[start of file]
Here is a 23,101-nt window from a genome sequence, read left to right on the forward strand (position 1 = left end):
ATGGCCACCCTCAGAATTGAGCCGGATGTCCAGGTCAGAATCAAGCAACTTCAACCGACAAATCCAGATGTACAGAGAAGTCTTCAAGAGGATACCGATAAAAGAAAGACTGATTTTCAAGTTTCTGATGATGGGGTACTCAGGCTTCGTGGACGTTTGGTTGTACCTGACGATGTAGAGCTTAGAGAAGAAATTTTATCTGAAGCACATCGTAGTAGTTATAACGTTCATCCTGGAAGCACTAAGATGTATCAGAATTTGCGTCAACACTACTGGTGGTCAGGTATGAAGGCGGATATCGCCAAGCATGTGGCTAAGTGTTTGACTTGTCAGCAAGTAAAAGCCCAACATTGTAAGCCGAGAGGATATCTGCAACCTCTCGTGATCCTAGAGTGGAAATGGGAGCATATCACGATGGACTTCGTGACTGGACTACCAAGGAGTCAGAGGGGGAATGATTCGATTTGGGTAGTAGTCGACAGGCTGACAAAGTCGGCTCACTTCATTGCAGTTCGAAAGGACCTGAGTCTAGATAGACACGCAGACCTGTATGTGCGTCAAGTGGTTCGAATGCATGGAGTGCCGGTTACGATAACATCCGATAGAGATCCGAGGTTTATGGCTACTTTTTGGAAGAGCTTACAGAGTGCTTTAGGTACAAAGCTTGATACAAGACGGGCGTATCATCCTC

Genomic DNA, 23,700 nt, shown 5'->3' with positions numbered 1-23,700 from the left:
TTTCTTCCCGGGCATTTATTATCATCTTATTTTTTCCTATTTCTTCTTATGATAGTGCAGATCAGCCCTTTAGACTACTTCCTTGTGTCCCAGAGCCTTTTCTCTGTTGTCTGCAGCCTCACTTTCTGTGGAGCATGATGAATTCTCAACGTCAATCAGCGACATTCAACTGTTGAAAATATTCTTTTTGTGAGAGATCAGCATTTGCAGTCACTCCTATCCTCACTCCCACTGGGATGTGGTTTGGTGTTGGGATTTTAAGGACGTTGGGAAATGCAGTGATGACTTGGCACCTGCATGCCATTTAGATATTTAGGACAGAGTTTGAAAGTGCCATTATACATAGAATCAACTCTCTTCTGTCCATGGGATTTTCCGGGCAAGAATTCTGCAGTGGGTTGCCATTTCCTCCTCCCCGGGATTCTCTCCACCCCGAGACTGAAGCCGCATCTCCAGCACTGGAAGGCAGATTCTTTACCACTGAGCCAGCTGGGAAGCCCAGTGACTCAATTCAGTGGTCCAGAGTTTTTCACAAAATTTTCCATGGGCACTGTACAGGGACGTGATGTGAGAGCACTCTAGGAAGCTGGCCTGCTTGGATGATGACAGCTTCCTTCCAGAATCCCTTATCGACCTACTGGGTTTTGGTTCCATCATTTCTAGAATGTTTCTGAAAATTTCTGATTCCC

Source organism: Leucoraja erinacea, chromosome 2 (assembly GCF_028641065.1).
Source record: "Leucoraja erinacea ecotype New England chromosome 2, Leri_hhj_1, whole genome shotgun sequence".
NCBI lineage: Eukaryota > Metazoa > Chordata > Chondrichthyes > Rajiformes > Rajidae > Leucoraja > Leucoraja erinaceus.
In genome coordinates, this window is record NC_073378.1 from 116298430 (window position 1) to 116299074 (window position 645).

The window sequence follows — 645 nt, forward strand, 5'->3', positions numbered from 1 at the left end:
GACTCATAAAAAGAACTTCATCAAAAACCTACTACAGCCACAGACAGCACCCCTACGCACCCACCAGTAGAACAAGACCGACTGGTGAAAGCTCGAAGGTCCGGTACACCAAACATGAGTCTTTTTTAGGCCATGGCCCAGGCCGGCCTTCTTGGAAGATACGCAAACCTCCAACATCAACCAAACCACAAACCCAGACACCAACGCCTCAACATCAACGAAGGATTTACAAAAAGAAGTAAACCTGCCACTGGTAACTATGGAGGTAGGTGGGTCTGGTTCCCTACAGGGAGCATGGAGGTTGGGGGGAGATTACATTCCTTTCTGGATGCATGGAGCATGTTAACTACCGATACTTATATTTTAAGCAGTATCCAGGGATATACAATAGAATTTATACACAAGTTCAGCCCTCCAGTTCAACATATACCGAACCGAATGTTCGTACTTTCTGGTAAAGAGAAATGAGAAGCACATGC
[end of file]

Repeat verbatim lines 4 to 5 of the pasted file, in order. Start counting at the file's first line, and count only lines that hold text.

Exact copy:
TTTCTTCCCGGGCATTTATTATCATCTTATTTTTTCCTATTTCTTCTTATGATAGTGCAGATCAGCCCTTTAGACTACTTCCTTGTGTCCCAGAGCCTTTTCTCTGTTGTCTGCAGCCTCACTTTCTGTGGAGCATGATGAATTCTCAACGTCAATCAGCGACATTCAACTGTTGAAAATATTCTTTTTGTGAGAGATCAGCATTTGCAGTCACTCCTATCCTCACTCCCACTGGGATGTGGTTTGGTGTTGGGATTTTAAGGACGTTGGGAAATGCAGTGATGACTTGGCACCTGCATGCCATTTAGATATTTAGGACAGAGTTTGAAAGTGCCATTATACATAGAATCAACTCTCTTCTGTCCATGGGATTTTCCGGGCAAGAATTCTGCAGTGGGTTGCCATTTCCTCCTCCCCGGGATTCTCTCCACCCCGAGACTGAAGCCGCATCTCCAGCACTGGAAGGCAGATTCTTTACCACTGAGCCAGCTGGGAAGCCCAGTGACTCAATTCAGTGGTCCAGAGTTTTTCACAAAATTTTCCATGGGCACTGTACAGGGACGTGATGTGAGAGCACTCTAGGAAGCTGGCCTGCTTGGATGATGACAGCTTCCTTCCAGAATCCCTTATCGACCTACTGGGTTTTGGTTCCATCATTTCTAGAATGTTTCTGAAAATTTCTGATTCCC

Source organism: Leucoraja erinacea, chromosome 2 (assembly GCF_028641065.1).